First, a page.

Publications [#357567] of Gregory R. Samanez-Larkin

Journal Articles

  1. Green, M; Seaman, K; Crawford, J; Kuhnen, C; Samanez-Larkin, G (2021). Multivariate associations between dopamine receptor availability and risky investment decision making across adulthood.
    (last updated on 2022/01/16)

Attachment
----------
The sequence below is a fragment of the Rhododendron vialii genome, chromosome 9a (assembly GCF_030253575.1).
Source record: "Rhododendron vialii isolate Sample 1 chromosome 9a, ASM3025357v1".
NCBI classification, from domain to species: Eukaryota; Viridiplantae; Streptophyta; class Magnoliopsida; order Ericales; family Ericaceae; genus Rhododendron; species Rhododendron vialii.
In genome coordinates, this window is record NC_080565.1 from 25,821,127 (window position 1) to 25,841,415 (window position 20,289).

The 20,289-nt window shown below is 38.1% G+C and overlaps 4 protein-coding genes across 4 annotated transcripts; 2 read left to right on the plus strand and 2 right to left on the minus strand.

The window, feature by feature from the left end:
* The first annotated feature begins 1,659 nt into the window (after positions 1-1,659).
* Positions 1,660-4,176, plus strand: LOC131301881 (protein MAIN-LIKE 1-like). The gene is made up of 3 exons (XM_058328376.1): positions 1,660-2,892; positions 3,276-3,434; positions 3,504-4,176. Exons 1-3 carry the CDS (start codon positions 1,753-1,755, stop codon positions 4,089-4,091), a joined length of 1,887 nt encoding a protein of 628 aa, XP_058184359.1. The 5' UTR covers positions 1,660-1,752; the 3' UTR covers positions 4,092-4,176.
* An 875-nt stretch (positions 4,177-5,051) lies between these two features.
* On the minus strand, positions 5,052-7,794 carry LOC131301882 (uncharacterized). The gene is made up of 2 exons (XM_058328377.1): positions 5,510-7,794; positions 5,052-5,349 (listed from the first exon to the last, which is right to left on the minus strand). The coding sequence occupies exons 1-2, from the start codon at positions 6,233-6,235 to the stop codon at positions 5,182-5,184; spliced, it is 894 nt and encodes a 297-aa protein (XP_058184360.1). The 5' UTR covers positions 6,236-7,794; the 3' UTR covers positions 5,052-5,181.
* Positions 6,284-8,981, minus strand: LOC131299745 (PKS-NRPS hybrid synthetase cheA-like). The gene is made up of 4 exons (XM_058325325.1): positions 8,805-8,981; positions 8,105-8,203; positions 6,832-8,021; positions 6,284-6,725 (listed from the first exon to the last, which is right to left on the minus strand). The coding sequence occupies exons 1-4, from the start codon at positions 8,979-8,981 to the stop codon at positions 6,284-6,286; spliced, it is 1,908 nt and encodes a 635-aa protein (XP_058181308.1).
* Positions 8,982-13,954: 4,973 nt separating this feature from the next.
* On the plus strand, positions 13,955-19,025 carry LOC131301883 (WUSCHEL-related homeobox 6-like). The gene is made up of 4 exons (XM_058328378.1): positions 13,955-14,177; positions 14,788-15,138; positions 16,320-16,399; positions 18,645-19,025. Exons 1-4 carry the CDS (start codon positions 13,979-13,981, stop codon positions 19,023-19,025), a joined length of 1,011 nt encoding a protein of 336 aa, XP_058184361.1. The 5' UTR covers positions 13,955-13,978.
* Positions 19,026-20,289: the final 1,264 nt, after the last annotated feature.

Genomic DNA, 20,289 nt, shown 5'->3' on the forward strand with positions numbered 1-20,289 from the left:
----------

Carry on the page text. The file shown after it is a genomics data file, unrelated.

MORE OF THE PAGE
Pharmacological manipulations have revealed that enhancing dopamine increases financial risk taking across adulthood. However, it is unclear whether baseline individual differences in dopamine function, assessed using PET imaging, are related to performance on risky financial decision making tasks. Here, thirty-five healthy adults completed an incentive-compatible learning-based risky investment decision task and a PET scan at rest using [11C]FLB457 to assess dopamine D2-like receptor availability. In the task, participants made choices between a safe asset (bond) and a risky asset (stock) with either an expected value less than the bond (“bad stock”) or expected value greater than the bond (“good stock”). Five measures of behavioral performance (choice inflexibility, risk seeking, suboptimal investment) and beliefs (absolute error, optimism) were extracted from the task data and average non-displaceable dopamine D2-like binding potential was extracted from four brain regions of interest (midbrain, amygdala, anterior cingulate, insula) from the PET imaging data. Given the presence of multiple independent and dependent variables, we used canonical correlation analysis (CCA) to evaluate multivariate associations between learning-based decision making and dopamine function controlling for age. Decomposition of the first dimension (r = .76) revealed that the strongest associations were between measures of choice inflexibility, incorrect choice, optimism, amygdala binding potential, and age. Follow-up univariate analyses revealed that amygdala binding potential and age were both independently associated with choice inflexibility. The findings reveal latent associations between baseline neural and behavioral measures suggesting that individual differences in dopamine function may be associated with learning-based financial risk taking in healthy adults.